‘Buyer Fatigue’ Is Seen Slowing Manhattan Apartment Market

After a run-up in prices over much of the past year, the Manhattan apartment market slowed during the second quarter, with inventory rising above record lows in recent quarters, and the number of contracts signed falling, brokers say.


Market reports released on Monday showed that median sales prices in Manhattan were off from the first quarter, but remained well above the levels posted in the second quarter last year.


The downward momentum shift was attributed to buyer resistance to rising prices, as well as the lingering effects of low inventory.


Some analysts said it augured a return to a more-measured pace of activity, after record sales last year when buyers, worried about the economy and government gridlock, returned to the apartment market.


Despite some hot spots of activity—particularly among lower priced co-ops—they expected to see the pace of sales to slow in the months ahead, and remain below the torrid pace of activity last year.


'Buyer Fatigue' Is Seen Slowing Manhattan Apartment Market


Gregory J. Heym, an economist who prepared market reports for Brown Harris Stevens and Halstead, said that "down the road there may be a slowdown" but he attributed it to high prices that were triggered by low inventory of apartments on the market.


During the second quarter, deal making usually reaches a peak in Manhattan. But this year, the pace of sales of expensive new condominiums slowed, compared with the second quarter of 2013 and 2012, according to a report by Corcoran Group.


The Corcoran report found that the number of contracts signed during the second quarter, 3,593, fell 22% from the same quarter in 2013.


Condo contracts were down by 31%, and made up only 40% of contracts signed, the lowest share since the second quarter of 2009.


Corcoran President Pam Liebman said that a 20% increase in average prices since last year's second quarter was causing some buyers "to pause and wait a little bit until they find something they fall in love with."


"The big picture is we are not seeing as much activity as we have been," she said. "There is some buyer fatigue."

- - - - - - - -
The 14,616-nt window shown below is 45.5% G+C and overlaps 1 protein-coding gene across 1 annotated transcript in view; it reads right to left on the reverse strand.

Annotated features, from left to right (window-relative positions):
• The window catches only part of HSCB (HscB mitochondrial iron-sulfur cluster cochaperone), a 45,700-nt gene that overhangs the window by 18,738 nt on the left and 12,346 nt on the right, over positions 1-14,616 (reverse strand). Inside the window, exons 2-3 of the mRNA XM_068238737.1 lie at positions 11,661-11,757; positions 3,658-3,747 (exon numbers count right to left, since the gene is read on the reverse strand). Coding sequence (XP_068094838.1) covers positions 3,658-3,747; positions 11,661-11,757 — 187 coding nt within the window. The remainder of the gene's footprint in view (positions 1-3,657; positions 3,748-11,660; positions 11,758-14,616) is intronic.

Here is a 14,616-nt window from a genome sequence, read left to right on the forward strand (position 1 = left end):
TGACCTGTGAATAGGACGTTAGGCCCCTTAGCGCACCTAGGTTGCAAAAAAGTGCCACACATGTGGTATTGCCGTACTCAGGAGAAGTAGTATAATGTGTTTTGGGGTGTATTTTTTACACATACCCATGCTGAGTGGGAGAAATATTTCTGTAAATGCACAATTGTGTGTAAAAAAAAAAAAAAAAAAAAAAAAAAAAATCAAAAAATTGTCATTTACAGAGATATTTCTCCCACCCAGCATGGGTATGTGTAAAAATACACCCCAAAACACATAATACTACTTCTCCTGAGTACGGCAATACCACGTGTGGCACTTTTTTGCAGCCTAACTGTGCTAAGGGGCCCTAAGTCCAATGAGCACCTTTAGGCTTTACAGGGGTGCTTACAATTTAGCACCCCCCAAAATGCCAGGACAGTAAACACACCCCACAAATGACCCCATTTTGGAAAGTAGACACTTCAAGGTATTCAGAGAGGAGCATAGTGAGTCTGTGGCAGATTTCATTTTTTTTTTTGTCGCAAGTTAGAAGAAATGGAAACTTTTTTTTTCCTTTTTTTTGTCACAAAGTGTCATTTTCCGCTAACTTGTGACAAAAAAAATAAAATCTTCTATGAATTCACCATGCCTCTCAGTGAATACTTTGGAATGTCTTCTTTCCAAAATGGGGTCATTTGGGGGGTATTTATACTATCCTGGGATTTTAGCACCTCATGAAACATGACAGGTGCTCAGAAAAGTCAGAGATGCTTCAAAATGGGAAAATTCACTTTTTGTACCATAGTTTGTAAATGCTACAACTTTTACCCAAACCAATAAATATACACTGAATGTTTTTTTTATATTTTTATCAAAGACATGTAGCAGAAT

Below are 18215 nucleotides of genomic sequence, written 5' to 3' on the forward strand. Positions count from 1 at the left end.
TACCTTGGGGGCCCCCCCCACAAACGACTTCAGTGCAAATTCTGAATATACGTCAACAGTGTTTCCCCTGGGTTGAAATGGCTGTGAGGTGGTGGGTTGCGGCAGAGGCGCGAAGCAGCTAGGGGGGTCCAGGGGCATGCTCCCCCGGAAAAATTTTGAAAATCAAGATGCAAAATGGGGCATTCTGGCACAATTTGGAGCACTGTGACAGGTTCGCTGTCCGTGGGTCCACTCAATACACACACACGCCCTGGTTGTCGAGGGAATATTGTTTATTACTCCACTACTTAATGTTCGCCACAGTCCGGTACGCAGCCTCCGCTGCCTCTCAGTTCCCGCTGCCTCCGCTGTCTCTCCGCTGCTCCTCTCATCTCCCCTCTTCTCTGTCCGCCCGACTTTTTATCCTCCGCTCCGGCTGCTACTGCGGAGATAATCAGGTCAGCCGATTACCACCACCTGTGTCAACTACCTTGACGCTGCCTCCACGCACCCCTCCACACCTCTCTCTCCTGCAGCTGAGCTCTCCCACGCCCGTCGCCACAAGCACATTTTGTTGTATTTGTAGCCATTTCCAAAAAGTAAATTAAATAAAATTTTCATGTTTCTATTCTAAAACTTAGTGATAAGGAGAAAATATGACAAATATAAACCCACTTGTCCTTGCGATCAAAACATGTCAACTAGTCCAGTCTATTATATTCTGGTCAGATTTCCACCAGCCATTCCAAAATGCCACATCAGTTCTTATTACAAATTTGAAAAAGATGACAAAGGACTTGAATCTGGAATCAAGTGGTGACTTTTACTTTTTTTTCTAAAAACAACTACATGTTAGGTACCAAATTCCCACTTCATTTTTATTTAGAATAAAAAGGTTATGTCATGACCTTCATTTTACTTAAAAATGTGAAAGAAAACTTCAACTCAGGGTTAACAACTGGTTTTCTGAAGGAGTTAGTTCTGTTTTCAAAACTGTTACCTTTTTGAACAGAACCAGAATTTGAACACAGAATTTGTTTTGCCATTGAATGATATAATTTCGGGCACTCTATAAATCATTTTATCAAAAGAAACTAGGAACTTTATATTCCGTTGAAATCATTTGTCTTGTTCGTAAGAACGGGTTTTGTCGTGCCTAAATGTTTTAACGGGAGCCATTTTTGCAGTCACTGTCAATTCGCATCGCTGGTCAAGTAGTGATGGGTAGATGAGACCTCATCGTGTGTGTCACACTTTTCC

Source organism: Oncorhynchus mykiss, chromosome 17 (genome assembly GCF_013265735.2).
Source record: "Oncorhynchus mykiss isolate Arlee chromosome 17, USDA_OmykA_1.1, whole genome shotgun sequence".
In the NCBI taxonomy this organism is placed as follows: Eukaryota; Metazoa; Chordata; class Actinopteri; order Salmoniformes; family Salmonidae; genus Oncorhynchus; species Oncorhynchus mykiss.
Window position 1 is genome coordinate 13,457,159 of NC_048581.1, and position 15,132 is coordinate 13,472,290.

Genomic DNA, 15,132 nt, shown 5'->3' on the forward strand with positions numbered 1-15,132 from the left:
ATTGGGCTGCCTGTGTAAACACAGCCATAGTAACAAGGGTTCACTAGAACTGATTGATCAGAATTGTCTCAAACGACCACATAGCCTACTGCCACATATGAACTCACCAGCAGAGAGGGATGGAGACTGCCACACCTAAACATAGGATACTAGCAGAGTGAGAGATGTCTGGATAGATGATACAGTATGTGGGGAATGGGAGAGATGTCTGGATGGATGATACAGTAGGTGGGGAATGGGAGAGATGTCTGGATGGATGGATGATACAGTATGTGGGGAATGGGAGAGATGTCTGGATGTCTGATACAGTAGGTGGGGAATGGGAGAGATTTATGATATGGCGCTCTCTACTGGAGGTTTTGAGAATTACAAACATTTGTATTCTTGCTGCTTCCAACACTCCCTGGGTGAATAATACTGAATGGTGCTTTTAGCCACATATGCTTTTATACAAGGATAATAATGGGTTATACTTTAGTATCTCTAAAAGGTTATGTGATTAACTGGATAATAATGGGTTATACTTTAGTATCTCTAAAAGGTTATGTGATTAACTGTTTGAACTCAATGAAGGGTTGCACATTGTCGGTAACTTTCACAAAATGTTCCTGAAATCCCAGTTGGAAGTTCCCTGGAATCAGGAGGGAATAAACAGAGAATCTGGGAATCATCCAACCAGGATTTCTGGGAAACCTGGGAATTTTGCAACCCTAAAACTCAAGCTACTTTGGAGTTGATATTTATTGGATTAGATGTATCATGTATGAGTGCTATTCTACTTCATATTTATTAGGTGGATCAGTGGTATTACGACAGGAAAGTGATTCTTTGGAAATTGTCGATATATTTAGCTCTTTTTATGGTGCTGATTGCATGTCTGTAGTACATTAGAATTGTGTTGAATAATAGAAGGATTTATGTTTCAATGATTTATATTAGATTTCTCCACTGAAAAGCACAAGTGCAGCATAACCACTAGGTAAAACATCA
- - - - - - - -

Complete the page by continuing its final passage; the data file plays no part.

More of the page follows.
After inventory fell last year to the lowest record recorded in many years, the number of listings on the market began rising in the first quarter and increased again during the second period to 5,912 apartments. In recent years, inventory has fallen during the second quarter as sales pick up.


A report by Douglas Elliman found that the median sale price during the second quarter was $910,000, off 6.4% from the first quarter. The report put the average price of Manhattan apartment at $1.68 million.


The median price of a condo, $1.26 million, was off by 7% from the first quarter, while the median price of a condo in a new development, $1.58 million, was off by 8.7%, the report found.


Jonathan Miller, an appraiser who prepared the market report for Douglas Elliman, said that last year was "an anomaly" with a "release in pent-up demand that led to record sales volume." This year he said the market was returning to a more normal pattern.


He said that condo buyers looking at new buildings know that there is more inventory coming down the pipeline.


"The sense of urgency has left," Mr. Miller said.


Frederick Peters, the president of Warburg Realty, said that despite the price-drive market pause among large new condos, there was still "a frenzy" in the market in smaller apartments, priced below $2 million, in Manhattan and parts of Brooklyn.

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